Online classes can present challenges for some students with disabilities. Adelphi's Student Access Office has worked overtime during the global health crisis to ensure assistive technologies are available for students who need them.
It’s the 30th anniversary of the landmark America Disabilities Act (ADA), and Adelphi remains committed to helping students with disabilities fully take part in the academic and social life of the University.
It therefore came as no surprise that the Student Access Office (SAO), whose mission is to improve the educational experience of students with disabilities and to enhance accessibility and support at Adelphi, has been working with students with disabilities and their professors since the start of the COVID-19 pandemic on alternate forms of accommodation for learning online.
Brian Flatley, MS ’19, associate director of the Student Access Office, said a number of resources have been made available on the office’s page on the Adelphi University website, including information for faculty members about ways to incorporate captioning and transcription into their lectures.
“Each student has a unique way of absorbing information, whether it is auditory, visual or kinesthetic,” Flatley said. “Providing captioning and transcription in all lectures will ensure that every type of learner is accommodated, not just those with a disability.”
Additional resources provided by SAO include the note-taking software Sonocent, which Flatley said “has given students more autonomy, improved their note-taking skill sets, and has cut costs for the University by $35,000 annually by eliminating the need for the hiring of peer note takers.”
Accounting major Andrew Engelhardt has profound hearing loss and uses a cochlear implant in one ear and a hearing aid in the other. He reads lips during lectures and also uses a special receiver/transmitter provided by SAO that ensures a clear transmission of audio. Engelhardt also uses note-taking assistance to make sure he doesn’t miss any important information.
“With anything online related, the audio is always difficult for me to understand because it sounds distorted and hard to follow along,” Engelhardt said. “But after discussing with the SAO and with my professors what I can do, I felt it became easier to adjust.”
His professors now conduct their classes live on Zoom or prerecord their lectures, which makes it easier for Engelhardt to rewind and review portions of the lecture he may have missed.
“Although there are many other kinds of software out there that provide different features, there is one called Canvas Studio that provides live captioning that really helps me,” Engelhardt said. “If I didn’t have it or help from note takers, I can only imagine how difficult the learning experience would be.”
Engelhardt’s comment about captioning is shared by Flatley. “The Student Access Office is also pushing for captioning on all communications and marketing videos,” Flatley said, adding that improvements in technology should make video captioning more easily integrated.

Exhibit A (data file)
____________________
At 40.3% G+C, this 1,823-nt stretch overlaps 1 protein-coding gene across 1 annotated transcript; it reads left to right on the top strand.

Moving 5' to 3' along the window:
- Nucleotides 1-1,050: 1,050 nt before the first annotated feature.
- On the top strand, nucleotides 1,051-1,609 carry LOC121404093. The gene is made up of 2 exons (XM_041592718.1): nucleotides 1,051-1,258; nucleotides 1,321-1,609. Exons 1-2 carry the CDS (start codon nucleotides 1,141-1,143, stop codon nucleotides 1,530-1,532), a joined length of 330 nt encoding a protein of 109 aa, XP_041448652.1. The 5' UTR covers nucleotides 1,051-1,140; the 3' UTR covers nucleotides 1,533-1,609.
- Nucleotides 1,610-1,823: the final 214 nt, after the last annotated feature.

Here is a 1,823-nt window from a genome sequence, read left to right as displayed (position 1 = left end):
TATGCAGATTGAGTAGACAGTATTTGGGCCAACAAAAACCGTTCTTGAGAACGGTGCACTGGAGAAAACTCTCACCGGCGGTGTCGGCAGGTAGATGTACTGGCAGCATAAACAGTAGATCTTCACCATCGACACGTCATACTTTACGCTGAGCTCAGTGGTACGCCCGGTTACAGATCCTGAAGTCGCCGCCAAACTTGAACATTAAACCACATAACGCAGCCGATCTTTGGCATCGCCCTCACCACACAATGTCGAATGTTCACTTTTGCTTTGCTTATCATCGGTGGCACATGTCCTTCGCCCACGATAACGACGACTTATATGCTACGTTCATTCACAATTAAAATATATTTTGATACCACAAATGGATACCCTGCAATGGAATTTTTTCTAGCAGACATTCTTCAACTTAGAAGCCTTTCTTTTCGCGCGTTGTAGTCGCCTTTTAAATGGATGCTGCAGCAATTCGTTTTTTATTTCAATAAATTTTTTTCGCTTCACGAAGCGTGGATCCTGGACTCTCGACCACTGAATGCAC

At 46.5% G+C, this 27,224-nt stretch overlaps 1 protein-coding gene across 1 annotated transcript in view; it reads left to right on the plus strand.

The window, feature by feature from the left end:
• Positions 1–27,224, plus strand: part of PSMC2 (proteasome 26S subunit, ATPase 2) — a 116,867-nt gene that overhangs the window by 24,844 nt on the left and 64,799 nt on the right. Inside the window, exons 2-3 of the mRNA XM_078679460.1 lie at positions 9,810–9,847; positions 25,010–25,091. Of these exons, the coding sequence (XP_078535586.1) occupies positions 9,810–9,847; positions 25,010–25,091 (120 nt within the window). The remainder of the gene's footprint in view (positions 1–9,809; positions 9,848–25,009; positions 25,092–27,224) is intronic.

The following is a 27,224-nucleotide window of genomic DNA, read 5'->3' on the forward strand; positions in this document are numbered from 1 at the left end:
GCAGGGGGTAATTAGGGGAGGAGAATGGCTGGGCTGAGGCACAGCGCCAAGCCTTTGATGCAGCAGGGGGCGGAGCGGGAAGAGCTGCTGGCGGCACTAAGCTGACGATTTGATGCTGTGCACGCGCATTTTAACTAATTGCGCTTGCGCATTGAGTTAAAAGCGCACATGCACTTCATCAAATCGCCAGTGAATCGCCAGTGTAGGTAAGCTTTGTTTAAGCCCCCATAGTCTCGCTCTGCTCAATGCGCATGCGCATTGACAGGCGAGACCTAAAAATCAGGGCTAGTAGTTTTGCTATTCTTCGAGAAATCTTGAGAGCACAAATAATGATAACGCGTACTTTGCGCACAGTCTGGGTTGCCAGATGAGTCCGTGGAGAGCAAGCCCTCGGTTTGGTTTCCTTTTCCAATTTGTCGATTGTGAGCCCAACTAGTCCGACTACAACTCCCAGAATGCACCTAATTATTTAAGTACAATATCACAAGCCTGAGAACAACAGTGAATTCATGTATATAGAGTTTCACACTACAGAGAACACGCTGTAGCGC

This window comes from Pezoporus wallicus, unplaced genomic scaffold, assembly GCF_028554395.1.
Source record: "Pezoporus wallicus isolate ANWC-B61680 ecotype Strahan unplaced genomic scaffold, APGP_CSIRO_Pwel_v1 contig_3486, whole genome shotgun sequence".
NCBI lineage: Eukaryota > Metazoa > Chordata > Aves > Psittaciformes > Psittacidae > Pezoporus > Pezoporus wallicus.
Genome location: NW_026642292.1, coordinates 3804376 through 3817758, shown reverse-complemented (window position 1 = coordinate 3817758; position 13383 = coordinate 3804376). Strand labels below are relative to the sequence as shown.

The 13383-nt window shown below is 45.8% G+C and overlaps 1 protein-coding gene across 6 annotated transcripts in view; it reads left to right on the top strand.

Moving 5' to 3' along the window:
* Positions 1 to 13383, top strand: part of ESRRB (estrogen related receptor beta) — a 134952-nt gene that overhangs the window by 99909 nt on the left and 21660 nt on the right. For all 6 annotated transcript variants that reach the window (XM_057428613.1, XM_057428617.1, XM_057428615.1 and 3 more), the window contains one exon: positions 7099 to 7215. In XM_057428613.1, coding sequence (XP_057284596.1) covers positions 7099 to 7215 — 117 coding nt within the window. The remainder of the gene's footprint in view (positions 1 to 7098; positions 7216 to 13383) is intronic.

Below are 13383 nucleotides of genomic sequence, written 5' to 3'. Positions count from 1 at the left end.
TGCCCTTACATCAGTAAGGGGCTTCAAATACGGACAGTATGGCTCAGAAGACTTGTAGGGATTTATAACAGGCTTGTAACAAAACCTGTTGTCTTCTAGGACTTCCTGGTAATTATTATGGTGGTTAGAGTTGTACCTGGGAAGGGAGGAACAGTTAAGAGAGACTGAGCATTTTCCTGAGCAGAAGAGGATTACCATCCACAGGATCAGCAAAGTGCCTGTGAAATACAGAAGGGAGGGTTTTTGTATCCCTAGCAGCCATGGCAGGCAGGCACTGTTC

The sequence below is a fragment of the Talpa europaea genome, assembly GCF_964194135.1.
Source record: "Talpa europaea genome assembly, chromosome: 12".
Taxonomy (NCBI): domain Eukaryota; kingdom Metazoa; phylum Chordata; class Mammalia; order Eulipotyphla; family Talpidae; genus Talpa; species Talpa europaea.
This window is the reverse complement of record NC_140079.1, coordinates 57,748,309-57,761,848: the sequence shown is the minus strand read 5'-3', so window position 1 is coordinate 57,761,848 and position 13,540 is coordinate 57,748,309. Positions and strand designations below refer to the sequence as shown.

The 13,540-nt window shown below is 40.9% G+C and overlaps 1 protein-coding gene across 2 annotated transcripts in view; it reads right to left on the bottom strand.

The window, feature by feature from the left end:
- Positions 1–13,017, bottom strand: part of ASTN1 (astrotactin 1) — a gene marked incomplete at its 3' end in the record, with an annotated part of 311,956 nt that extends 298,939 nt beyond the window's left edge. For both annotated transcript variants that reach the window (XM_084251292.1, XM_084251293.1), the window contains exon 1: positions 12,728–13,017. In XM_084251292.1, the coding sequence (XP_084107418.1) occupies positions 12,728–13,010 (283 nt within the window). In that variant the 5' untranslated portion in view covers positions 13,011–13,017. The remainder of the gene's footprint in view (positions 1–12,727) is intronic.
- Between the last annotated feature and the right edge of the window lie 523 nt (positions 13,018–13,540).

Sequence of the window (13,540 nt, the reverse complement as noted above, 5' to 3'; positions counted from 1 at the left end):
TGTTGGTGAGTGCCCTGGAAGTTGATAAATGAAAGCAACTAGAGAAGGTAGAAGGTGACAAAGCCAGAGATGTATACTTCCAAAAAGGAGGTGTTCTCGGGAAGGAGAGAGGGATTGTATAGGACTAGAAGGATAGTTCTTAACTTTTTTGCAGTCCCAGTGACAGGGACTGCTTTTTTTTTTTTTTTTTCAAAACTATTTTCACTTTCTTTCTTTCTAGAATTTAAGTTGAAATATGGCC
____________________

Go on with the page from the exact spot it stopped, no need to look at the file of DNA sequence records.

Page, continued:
Jessica Karim, a sophomore social work major who is blind, is no stranger to facing barriers to access in her everyday life. Before in-person classes were halted, Karim lived in Residence Hall B on campus. She plans to return to living on campus this fall.
She said the Student Access Office has been a great help to her since she came to Adelphi. Karim said Liam Owens, the assistive technology specialist at the Student Access Office, has always been on hand to help her get textbooks and any other materials she needs for class in an accessible format.
Karim also uses Aira software provided by SAO. Aira is a service that connects blind and low-vision people to highly trained, remotely-located agents who use smartphone cameras to “see” for the student. These agents deliver visual access to things such as reading charts, identifying online images and navigating around campus, just to name a few.
“I’m a Levermore Global Scholar and I’m taking global problem-solving,” Karim said. “We’ve been using a lot of online images and graphics to track the COVID-19 pandemic, so it’s been helpful to call Aira and have them give me descriptions.”
Hannah Moran, who is diagnosed with a spatial visual disorder, has needed help getting used to sitting behind her computer for longer periods of time.
Her condition makes it difficult for her to read from her computer screen because things tend to move about randomly. As a result, SAO provided a text-to-speech software that allows her computer to read to her.
“I can program my computer to read certain things to me so I don’t have to spend as much time reading,” Moran said. “It takes more time for me to read than the average person.”
Flatley also mentioned how SAO happened to be preparing for remote learning months before COVID-19 upended our lives. In the past year alone, the office developed an online orientation using Moodle, successfully transitioned 175 students who receive note-taking assistance to be more independent by adopting Sonocent, and has improved its use of exclusive enterprise software that provides better communication with students. “Our goal is to create a universal learning environment in which all people can achieve their full potential and succeed,” Flatley said.